High Voltage Feeder Monitoring to Pre-empt Faults
Faults on the network can cause Customer Interruptions (CIs) and Customer Minutes Lost (CML) leading to penalties from Ofgem and complaints from irritated customers. The Network Innovation Allowance (NIA) project “11kV Feeder Monitoring and Pre-empt Faults” aims to test the functionality of Distributed Fault Anticipation (DFA) and other network monitoring equipment such as Fault Passage Indicators (FPIs), which pre-empt faults and prevent the outcome of faults leading to CI and CML.
The project is in three stages, with the first stage trialling the DFA and FPIs at the PNDC through a series of simulated faults that were designed to be highly realistic of those on actual distribution networks. Following successful trials in US and Australia, this was the first time the DFA technology had been demonstrated in the UK.
Hosting the trials at the PNDC during stage one led to recommendations for the Distribution Network Operators (DNOs) to take into consideration when they progress to stages two and three, trialling the equipment on live distribution networks.
The PNDC recommended allocating a data allowance for each device per month as well as DNO trial circuits being selected based on a history of relevant events and the selected circuits should ideally be heavily loaded and located in an area with prevailing wet and windy weather conditions.
These recommendations could not be taken into consideration or implemented in stage two and three without prior testing on a simulated network away from DNO customers, which would have the potential to affect the overall results of the project as well as customer interruptions and minutes lost.
It is anticipated that the deployment of 60 DFA devices across UKPN and SSEN (30 per DNO) will deliver £853,500 in gross annual savings. This assumes the pre-empting of eight faults per year by the undertaking of proactive maintenance, enabled by the DFA solution. This also assumes that proactive repairs are at least 40% cheaper than reactive fault repairs within the DNO network.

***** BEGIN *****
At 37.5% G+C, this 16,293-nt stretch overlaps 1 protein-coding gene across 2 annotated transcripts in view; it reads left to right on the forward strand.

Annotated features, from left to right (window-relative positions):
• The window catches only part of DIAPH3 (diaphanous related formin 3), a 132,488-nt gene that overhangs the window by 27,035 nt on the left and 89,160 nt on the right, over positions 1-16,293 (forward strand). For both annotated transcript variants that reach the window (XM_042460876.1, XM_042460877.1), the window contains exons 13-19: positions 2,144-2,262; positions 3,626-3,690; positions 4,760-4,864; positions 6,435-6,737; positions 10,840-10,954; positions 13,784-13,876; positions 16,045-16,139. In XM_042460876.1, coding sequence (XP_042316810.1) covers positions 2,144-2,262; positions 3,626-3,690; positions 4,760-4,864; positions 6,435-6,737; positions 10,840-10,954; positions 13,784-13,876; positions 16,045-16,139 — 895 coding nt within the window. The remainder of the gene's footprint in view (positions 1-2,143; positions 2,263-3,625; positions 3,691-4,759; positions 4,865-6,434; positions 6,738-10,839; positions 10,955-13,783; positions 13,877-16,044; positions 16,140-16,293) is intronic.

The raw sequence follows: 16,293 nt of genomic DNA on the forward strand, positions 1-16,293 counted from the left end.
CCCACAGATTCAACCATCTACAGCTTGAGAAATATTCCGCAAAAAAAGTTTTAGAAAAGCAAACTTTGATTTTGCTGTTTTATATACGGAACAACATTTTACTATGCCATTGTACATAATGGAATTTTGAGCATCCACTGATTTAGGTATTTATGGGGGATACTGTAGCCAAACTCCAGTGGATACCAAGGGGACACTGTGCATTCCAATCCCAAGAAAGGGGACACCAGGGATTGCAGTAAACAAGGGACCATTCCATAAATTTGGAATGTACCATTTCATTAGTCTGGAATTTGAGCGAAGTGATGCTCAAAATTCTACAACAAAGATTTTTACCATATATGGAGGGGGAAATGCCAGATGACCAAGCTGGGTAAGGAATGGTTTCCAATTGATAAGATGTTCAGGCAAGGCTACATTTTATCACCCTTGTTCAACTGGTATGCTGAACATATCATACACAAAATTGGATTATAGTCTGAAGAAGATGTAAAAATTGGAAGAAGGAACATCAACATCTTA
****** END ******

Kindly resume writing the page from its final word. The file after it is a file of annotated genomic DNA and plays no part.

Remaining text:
Through cost-benefit analysis (CBA) a net benefit of £1.6m net benefit during RIIO-ED1 has been calculated. The test programme delivered by the PNDC will support UKPN, SSEN, and SPEN in realising this benefit much sooner within the current regulatory price control period. All three DNOs will also be able to claim quality of service benefits through outperforming against their Ofgem CI and CML targets.
PNDC provides excellent test facilities and expertise to assess solutions for use on electricity distribution networks. UK Power Networks has used PNDC’s services to test a number of network equipment and applications. In my experience, their work has been completed in accordance with requirements, on time and within budget. Use of the test facilities and expertise at the PNDC was essential in determining the suitability of the proposed solutions before application on the distribution network. The alternative would have been a limited deployment of solutions on the network leading to longer business as usual rollout.
Stage two of the project is now underway, which consists of live network trials within UKPN and SSEN (total of 22 DFA devices). These trials will look to develop and test operational process and practicalities in implementing the devices within a customer connected network.
This stage will last for initially six months and then through to the duration of the project if extended network trials (Stage three) are permitted.
Through this approach it is expected that process-level integration within UK distribution system can be achieved, with DNOs able to gain operational experience in trying to pre-empt faults.
More ‘eyes’ on the network to stop power cuts before they happenFuturistic technology designed to prevent power cuts is being trialled by UK Power Networks.Press release, February 2021, UK Power Networks.